Aluminum cars: safer, lighter and more expensive
December 4, 1996
Web posted at: 4:00 p.m. EST
From Correspondent David George
BRASELTON, Georgia (CNN) -- A sleek new roadster is burning
rubber along the highway to the future, thanks to its
aluminum-intensive structure. The car is rust-proof,
fuel-efficient, and safe, and could become the measuring
for the next generation of vehicles.
"A large proportion of this car is built out of aluminum,
which is a coming industry trend," Dan Panoz, president of
Panoz Automotive Development, said of the Panoz Roadster.
The Panoz -- built in Braselton of parts
made by Ford -- will be sold initially at only about two
dozen Ford dealerships in the United States. About 200 will
be built in 1997 and will sell for roughly $56,000.
While the Panoz comes close to being an all-aluminum car,
even conventional cars are being built with more aluminum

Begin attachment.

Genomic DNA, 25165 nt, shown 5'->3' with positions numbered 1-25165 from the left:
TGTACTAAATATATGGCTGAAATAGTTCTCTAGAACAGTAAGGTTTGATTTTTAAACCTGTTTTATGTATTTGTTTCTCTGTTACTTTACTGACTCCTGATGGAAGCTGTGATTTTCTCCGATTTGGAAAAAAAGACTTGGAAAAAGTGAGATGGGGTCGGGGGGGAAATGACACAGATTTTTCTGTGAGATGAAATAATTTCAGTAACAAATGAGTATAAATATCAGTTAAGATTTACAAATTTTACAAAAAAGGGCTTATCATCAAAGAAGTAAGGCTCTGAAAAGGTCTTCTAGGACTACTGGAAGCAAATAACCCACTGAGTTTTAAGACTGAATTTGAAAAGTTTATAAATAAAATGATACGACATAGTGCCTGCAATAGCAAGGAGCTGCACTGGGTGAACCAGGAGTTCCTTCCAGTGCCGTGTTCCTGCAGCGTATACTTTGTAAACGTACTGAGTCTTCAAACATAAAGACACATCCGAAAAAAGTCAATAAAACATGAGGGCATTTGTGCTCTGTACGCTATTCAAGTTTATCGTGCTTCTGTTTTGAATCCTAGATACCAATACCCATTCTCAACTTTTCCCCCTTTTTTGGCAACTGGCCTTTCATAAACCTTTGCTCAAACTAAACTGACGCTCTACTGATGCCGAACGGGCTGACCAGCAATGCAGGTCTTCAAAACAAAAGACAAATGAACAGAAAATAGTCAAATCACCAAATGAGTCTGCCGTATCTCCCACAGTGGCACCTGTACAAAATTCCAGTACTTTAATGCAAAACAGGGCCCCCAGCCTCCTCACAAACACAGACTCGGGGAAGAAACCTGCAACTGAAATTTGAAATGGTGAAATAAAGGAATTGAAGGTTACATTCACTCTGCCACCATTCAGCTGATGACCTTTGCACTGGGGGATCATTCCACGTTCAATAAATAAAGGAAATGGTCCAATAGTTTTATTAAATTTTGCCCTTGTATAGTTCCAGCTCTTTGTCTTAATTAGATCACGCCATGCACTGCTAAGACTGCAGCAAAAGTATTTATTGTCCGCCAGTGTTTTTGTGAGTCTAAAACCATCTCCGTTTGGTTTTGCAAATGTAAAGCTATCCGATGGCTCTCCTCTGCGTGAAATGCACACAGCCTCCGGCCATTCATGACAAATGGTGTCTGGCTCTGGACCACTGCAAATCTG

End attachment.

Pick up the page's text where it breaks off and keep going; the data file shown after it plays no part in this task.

parts than ever.
"Ten years ago, the average content of aluminum in American
cars was about 140 pounds, and I believe the Aluminum
Association today rates it at 200 pounds and it continues to
grow," said Joel Benedyk of Alumax Aluminum.
Why the shift from steel to aluminum?
According to Panoz, automakers like aluminum for a number of
reasons. For instance, aluminum doesn't rust or corrode like
steel, and it allows for a lighter yet safer structure.
(220 K / 20 sec. AIFF or WAV sound)
The Panoz Roadster is lined with two aluminum
reinforcement tubes that act as a protective mechanism
against side-impact collisions.
"You're extremely safe in this car because you have massive
rails bigger than anything you'd see in a regular production
car," Panoz said.
But aluminum has its downside, too. For one, it's
expensive, costing nearly three times as much as steel. But
the aluminum industry is working on new technologies designed
to bring down manufacturing costs and to make aluminum cars
Until then, the sleek Panoz Roadster will zip around as if it
owns the road.
Related sites: Note: Pages will open in a new browser window
External sites are not endorsed by CNN Interactive.
© 1996 Cable News Network, Inc.
All Rights Reserved.